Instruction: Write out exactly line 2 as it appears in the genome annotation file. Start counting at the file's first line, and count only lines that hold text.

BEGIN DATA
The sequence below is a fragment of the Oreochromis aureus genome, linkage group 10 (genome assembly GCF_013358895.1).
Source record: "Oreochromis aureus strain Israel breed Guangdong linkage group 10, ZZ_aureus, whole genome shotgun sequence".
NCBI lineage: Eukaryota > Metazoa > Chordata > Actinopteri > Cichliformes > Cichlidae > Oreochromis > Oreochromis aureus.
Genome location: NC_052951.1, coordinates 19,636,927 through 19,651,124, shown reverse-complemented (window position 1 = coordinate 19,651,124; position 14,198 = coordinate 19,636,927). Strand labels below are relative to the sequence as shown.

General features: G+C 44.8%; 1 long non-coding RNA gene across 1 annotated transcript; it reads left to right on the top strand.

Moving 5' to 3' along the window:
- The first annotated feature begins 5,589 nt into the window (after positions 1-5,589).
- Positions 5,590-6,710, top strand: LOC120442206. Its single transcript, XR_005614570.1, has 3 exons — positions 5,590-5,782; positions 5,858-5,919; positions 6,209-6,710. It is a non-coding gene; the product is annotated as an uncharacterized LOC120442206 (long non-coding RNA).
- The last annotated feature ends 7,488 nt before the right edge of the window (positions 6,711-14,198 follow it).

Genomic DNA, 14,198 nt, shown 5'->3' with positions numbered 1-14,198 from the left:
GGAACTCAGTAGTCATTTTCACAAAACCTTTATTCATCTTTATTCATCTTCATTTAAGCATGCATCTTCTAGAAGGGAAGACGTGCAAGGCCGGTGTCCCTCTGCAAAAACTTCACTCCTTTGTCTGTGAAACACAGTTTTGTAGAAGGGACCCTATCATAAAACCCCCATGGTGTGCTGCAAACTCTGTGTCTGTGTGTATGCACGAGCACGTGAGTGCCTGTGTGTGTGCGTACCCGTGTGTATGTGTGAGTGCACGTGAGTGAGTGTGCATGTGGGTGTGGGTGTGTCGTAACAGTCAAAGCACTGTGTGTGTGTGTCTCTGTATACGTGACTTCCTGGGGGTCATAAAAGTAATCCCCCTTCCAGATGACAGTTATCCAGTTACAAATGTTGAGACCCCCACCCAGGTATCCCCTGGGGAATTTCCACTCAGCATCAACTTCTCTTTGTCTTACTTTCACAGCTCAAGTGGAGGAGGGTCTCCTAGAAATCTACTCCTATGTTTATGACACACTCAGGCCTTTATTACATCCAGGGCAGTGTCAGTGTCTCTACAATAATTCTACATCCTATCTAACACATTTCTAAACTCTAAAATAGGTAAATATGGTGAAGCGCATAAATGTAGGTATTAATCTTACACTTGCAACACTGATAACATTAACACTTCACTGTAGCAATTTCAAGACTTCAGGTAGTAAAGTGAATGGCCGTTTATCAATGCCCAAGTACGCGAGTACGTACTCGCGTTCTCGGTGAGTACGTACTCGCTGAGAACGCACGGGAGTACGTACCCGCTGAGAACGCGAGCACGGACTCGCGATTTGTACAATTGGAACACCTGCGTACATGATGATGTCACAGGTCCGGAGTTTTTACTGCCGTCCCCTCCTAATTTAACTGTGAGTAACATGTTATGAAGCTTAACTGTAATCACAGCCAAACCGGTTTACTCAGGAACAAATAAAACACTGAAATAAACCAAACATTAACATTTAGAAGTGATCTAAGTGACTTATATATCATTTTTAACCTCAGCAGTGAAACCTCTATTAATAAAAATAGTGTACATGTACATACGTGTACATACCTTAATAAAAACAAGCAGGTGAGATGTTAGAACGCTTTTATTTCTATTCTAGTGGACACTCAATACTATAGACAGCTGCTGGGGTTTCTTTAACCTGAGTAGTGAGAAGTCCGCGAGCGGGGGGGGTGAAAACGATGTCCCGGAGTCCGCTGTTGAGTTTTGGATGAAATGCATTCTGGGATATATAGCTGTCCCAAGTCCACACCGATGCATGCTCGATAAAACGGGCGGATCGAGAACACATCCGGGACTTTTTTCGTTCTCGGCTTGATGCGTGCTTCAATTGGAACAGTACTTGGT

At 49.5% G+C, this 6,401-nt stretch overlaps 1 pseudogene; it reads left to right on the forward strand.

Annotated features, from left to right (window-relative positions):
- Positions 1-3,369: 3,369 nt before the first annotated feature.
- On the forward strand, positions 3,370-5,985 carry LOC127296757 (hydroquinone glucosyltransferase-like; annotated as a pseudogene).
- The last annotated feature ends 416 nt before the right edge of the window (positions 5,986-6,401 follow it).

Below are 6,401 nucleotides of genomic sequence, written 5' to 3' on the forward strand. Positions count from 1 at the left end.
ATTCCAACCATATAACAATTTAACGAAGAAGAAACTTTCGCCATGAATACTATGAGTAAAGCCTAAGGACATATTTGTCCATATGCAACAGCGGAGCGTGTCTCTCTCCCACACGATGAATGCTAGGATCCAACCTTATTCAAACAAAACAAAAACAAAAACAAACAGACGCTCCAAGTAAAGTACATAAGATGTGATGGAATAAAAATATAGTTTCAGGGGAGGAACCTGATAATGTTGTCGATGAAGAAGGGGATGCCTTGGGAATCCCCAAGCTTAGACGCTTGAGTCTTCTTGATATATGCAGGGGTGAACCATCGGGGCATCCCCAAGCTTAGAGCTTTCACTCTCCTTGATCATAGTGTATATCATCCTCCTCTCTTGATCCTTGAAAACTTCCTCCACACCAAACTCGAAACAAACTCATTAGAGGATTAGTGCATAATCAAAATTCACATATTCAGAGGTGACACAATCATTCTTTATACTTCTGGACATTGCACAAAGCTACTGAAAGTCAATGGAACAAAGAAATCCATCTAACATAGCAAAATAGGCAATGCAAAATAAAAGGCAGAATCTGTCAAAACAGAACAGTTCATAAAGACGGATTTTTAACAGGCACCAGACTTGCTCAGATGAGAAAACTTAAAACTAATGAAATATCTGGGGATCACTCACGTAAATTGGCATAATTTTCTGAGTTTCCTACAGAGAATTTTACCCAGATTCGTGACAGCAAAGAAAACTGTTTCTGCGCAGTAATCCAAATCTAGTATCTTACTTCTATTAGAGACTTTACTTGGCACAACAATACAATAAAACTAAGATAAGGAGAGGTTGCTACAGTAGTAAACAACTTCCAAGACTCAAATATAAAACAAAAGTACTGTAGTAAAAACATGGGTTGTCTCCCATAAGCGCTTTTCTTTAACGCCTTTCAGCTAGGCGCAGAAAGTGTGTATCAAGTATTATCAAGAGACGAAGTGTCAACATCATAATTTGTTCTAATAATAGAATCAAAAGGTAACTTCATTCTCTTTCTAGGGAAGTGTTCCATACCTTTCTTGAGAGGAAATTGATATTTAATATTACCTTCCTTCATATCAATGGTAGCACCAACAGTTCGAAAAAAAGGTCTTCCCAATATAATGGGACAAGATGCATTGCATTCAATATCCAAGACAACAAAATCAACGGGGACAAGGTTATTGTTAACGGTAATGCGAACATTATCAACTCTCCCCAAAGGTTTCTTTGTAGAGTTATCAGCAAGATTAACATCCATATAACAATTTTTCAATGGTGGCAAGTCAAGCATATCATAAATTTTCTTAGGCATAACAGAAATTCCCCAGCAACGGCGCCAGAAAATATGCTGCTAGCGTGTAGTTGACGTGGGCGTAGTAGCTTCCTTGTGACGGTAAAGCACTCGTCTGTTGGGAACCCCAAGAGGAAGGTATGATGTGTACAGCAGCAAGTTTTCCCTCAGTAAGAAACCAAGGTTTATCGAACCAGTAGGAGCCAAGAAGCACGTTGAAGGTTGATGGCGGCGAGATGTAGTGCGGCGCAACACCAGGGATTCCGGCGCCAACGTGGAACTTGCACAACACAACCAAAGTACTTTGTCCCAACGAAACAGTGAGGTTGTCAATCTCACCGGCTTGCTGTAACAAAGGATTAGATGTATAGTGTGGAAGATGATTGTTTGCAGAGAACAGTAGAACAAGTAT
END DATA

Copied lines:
Source record: "Oreochromis aureus strain Israel breed Guangdong linkage group 10, ZZ_aureus, whole genome shotgun sequence".